Bulletproof or Threatened by Open Source?

 
 
By Darryl K. Taft  |  Posted 2008-06-23 Print this article Print
 
 
 
 
 
 
 


 

Mills said evolution has made WebSphere bulletproof. He said he is "not particularly concerned with competition" in this space, particularly from open-source offerings.

Yet, Forrester's Rymer said, "I think open source is a problem for IBM and Oracle WebLogic. As our quality survey suggests, the open-source alternatives are 'good enough' options for many shops for a lower cost than the conventional products. JBoss and Sun are benefiting from this market dynamic."

Despite its having been built on top of the open-source Apache Web server, Mills said there are no plans to open-source WebSphere. "Something of this class of software could never be free," he said. In the mainframe world, IBM has delivered software as source code, but that is not likely to occur with WebSphere, Mills said.

Moreover, WebSphere represents a good illustration of how IBM evolved to a much more collaborative development model, Mills said. The initial development team in Raleigh eventually branched out to include developers in Austin, Texas, and Pittsburgh and then a dozen locations, Mills said. Today WebSphere is developed in 80 locations by 6,000 developers, Hayman said.

What's next for the technology?

"Scale, scale, scale and more scale," Mills said. "We're going for more data, more transactions and more performance. We've improved automation, self-diagnostics and enhanced recovery. We built WebSphere with a very weak operating system in mind, so WebSphere had to be very operating systemlike. We built WebSphere with the expectation that it would be running on Windows or Linux or something else, not MVS."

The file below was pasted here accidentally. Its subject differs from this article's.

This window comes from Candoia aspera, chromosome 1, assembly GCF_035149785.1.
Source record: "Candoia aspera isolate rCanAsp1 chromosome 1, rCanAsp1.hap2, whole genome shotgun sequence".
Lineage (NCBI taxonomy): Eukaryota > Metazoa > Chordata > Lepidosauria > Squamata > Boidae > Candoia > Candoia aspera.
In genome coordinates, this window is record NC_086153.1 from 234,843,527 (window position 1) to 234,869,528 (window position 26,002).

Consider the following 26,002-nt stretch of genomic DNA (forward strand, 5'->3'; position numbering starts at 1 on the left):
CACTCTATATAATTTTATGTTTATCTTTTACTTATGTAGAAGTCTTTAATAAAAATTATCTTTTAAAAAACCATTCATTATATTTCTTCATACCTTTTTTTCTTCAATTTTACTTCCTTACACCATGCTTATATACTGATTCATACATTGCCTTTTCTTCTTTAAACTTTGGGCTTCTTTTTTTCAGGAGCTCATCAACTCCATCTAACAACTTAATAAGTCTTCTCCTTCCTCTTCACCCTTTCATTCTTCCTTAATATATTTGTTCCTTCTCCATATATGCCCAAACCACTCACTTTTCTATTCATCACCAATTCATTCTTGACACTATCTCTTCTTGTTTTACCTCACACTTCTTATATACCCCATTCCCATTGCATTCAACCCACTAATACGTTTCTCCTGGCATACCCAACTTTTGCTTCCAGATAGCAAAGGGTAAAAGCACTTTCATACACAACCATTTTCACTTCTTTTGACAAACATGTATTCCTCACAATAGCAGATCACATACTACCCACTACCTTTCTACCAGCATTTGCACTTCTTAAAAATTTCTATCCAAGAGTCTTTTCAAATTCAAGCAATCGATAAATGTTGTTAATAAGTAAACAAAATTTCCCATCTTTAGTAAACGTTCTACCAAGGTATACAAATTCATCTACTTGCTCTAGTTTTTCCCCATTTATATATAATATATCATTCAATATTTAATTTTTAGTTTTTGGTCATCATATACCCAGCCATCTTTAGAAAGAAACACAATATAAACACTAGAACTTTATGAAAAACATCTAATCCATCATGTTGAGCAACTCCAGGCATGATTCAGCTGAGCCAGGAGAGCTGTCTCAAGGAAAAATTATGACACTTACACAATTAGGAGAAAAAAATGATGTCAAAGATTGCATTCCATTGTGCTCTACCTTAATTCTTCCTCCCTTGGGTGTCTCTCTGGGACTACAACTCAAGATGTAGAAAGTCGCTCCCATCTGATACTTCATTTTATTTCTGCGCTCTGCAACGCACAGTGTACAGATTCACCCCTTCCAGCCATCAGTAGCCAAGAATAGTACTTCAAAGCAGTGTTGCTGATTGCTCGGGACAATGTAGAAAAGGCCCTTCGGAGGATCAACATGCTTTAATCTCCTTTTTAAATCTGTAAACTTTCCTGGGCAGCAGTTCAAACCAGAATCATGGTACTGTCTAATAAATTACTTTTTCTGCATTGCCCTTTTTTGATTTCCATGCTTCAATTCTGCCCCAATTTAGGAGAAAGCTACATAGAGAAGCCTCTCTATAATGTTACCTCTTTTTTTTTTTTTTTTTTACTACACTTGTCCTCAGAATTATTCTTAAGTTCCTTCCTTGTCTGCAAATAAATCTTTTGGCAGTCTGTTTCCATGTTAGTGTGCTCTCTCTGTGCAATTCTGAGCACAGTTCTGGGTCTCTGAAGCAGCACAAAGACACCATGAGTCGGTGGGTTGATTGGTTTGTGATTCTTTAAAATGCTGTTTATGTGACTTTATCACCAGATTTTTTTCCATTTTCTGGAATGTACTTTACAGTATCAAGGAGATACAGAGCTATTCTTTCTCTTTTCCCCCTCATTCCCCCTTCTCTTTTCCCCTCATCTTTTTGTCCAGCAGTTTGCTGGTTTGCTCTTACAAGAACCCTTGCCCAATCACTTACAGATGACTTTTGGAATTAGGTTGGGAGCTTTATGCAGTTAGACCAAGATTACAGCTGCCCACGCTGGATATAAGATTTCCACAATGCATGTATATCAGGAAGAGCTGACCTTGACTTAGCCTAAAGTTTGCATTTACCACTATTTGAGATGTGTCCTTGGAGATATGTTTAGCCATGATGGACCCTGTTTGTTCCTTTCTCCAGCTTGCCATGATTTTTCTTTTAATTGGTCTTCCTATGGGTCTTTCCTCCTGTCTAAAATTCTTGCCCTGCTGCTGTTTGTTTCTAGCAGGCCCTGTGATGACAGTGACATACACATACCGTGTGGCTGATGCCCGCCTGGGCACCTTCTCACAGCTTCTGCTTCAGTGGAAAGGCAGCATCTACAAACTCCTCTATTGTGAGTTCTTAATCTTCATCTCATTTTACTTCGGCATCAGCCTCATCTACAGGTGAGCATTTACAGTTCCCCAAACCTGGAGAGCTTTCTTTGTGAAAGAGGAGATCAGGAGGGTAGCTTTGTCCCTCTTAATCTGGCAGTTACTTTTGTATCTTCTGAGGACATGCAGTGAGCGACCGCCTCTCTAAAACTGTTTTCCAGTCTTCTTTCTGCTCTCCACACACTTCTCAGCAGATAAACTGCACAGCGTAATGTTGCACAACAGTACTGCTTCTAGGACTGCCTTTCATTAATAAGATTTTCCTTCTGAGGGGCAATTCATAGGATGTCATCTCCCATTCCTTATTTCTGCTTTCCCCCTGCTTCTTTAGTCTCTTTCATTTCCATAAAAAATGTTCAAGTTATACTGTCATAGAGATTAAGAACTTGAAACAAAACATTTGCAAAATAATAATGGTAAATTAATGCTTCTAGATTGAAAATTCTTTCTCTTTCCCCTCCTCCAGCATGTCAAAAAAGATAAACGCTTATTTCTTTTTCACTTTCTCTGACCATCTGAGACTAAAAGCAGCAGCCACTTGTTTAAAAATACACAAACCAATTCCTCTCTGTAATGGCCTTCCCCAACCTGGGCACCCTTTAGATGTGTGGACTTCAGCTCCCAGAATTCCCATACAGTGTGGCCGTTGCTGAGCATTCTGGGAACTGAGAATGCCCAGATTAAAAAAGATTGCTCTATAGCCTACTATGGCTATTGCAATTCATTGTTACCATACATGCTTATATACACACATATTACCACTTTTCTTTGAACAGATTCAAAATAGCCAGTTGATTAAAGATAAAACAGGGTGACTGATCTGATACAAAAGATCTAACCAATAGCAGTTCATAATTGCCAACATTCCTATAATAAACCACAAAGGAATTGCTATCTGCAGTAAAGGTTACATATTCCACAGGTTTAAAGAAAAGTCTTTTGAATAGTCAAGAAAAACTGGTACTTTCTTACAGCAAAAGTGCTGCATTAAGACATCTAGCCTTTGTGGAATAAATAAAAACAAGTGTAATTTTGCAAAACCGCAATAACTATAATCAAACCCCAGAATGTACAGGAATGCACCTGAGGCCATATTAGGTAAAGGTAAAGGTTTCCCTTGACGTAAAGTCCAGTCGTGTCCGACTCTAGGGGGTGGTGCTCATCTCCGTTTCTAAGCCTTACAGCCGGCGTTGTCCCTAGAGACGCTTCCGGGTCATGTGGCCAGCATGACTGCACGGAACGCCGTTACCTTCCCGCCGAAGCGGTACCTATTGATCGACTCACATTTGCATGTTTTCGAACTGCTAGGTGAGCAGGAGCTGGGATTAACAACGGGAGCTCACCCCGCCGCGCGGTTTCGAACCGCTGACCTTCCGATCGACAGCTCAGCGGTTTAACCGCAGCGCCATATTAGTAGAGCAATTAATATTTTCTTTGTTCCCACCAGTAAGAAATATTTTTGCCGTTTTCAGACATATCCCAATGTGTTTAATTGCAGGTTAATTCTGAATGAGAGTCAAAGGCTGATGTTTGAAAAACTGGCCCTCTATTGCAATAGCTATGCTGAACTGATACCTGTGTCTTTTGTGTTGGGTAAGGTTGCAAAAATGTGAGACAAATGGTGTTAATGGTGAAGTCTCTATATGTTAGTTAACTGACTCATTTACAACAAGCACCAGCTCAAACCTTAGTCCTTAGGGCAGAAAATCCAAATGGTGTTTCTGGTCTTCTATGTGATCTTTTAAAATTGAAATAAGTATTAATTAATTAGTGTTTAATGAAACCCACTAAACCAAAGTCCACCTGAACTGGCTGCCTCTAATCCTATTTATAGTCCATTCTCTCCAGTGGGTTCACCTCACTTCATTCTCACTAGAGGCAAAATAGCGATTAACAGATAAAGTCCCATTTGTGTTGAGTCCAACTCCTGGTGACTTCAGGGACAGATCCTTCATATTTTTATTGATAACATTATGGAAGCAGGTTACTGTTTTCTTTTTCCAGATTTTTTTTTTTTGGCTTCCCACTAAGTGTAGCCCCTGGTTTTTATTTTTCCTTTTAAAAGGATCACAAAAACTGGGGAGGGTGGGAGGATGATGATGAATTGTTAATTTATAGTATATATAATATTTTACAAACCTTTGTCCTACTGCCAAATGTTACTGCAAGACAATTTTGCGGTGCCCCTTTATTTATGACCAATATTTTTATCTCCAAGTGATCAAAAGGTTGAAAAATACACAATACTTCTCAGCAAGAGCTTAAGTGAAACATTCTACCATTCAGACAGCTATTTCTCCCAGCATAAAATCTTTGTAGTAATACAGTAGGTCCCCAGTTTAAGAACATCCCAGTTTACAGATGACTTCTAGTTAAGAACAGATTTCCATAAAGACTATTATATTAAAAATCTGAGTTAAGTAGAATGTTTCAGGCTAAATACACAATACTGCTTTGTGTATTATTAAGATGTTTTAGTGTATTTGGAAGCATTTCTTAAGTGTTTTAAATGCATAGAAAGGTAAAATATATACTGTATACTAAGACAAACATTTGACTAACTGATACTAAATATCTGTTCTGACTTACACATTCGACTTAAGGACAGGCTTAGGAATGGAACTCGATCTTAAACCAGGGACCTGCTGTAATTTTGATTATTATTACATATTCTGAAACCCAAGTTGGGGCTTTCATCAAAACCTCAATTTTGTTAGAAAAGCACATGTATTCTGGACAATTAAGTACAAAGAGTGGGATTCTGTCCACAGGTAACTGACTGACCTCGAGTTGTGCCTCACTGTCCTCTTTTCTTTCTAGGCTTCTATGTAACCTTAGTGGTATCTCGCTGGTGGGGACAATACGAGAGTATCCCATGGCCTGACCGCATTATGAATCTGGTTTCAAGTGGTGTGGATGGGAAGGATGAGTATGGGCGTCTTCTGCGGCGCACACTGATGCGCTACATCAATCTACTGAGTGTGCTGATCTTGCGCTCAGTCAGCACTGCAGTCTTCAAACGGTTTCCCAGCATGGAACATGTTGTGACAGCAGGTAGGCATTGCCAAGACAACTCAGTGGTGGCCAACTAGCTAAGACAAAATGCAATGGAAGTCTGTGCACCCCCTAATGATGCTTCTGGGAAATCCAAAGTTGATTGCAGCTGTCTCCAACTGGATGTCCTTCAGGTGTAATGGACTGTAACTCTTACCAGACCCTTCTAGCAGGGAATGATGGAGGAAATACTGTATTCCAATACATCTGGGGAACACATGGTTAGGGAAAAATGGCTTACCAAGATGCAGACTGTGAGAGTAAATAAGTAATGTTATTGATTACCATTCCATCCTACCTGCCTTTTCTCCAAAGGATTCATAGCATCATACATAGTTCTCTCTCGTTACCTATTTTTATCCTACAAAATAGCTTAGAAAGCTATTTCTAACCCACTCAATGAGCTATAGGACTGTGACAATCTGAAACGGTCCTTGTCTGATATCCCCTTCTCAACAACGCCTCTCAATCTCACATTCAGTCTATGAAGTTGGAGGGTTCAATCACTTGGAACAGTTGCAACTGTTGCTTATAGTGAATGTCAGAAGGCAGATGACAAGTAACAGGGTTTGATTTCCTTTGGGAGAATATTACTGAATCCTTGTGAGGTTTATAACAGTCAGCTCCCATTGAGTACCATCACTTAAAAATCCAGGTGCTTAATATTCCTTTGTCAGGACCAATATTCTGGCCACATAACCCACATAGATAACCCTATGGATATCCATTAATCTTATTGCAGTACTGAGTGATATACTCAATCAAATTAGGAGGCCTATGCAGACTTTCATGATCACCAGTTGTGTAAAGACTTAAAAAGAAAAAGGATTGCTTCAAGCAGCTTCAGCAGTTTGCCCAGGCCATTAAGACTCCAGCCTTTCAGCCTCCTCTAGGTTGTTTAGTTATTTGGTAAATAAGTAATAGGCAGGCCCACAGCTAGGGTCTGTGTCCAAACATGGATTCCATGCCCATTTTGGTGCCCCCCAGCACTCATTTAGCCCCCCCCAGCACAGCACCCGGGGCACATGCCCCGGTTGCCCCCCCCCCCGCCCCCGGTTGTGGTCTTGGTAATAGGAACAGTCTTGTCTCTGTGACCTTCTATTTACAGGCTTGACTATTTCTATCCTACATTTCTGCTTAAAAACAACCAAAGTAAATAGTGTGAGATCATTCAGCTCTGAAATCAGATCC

Rymer wrote a report for Forrester saying that application server users can expect more SOA, social computing, RIA (rich Internet applications) and Web 2.0 technology in their application servers. And that is exactly what IBM is delivering.

The next version of IBM's solution, WebSphere Version 7, will ship later in 2008. Hayman said IBM has been building around six basic points to improve WebSphere: service orientation, analytics, active content, business policies, business rules and events.

"Version 7 will enable you to do more work with fewer servers," Hayman said. "You will be able to use fewer machines to achieve more work-the computing equivalent to improving miles per gallon."

In addition, WebSphere 7 will include improved management capabilities and enhanced Web 2.0 support in the form of support for REST (Representational State Transfer) APIs and for the Dojo Toolkit, an AJAX development tool kit.

"What WebSphere has become today is a run-time [for running] all kinds of workloads-from J2EE [Java 2 Platform, Enterprise Edition], to REST, to Spring, to Web 2.0, etc.," Hayman said.

Beyond Version 7 of the technology, Hayman said IBM will focus on delivering more support for events, governance and business process management.



 
 
 
 
Darryl K. Taft covers the development tools and developer-related issues beat from his office in Baltimore. He has more than 10 years of experience in the business and is always looking for the next scoop. Taft is a member of the Association for Computing Machinery (ACM) and was named 'one of the most active middleware reporters in the world' by The Middleware Co. He also has his own card in the 'Who's Who in Enterprise Java' deck.
 
 
 
 
 
 
 

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